The business connector keeping Irish social media tribes LinkedIn

28 Jan 2010

Just like Seth Godin,’s Conor Lynch believes social media and the future of marketing is all about tribes. He has developed brand campaigns online for Rabobank, Coca-Cola, Nokia and Vodafone.

How is the social media revolution changing the way brands interact with their audience and customers?

The social media revolution is nearly five years old now. My first social media strategy was for RaboDirect in 2005 and then I was managing Coca-Cola on Bebo in 2006.

In this digitally connected world, successful businesses will have digital at the heart of their traditional marketing.

The biggest change is the three-way dialogue between consumers, brands and communities. If your business has positive consumer-to-consumer communication, your future is secure.

How do you see traditional media such as newspapers, TV and radio transforming themselves to deal with the idea of tribes?

Tribes are groups of people connected to one another, connected to an idea.

Traditional media is still hugely valuable in reaching large numbers of people. Traditional marketing will serve to drive people online to continue the conversation.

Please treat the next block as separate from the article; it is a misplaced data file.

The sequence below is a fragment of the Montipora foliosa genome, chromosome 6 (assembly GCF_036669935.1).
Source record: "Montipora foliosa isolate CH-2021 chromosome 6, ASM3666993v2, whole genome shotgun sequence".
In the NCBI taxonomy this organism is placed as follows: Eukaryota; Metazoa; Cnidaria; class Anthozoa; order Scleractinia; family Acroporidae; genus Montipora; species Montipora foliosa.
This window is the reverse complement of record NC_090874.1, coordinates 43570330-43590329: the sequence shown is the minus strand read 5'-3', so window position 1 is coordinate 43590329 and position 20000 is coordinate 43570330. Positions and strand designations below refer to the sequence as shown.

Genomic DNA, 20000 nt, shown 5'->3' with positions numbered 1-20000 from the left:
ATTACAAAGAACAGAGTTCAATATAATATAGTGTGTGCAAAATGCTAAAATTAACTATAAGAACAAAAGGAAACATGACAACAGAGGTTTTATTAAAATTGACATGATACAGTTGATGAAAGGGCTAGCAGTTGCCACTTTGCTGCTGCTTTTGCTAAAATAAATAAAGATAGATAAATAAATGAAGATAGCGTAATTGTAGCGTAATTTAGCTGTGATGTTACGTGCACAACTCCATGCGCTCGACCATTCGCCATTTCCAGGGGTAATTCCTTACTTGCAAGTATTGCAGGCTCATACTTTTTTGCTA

Tribes now create their own content and own their own media. Mainstream media will have to engage with these tribes with niche programming.

What is and how do you see it playing a role in helping business executives keep on top of the social media challenge?

Connector is a social-media business specialising in making connections online and offline through events, training and consultancy. Connector joins the dots between people, communities and brands in the real and digital worlds.

Connector creates great concepts and content, which make for great connections and conversations.

We are a virtual team of tech-savvy social networkers who are early adopters of the latest websites, mobile phones and apps. We test-drive the latest technologies so you don’t have to!

Web 2.0 has given us a dizzying array of things such as Twitter, Facebook and Foursquare to keep on top of. What are the essential tools that executives need to grapple with?

Executives cannot realistically stay on top of their business and all the new technologies. It is advisable to befriend digital natives and bloggers and have a good digital agency.

Foursquare looks like a ‘game changer’ definitely worth playing with online and on your mobile. Ignoring digital and social media will be the silent killer of many Irish businesses and no one will go to the funerals.

With the reset button being set on the world’s economy, how do you envisage the future of marketing and networking?

The future will see a huge increase in personal branding to help individuals and businesses networking online and offline. Connections are a currency in social media and being ‘seriously connected’ means something completely different nowadays.

You must combine real- and digital-world networking to build relationships and identify new ideas, opportunities and collaborations.

A big trend is online and offline lives merging around the mobile phone and all things digital.

Businesses will have to adapt to the real-time demands of consumers getting used to Twitter, Facebook and Foursquare.

By John Kennedy

Photo:’s Conor Lynch

John Kennedy is a journalist who served as editor of Silicon Republic for 17 years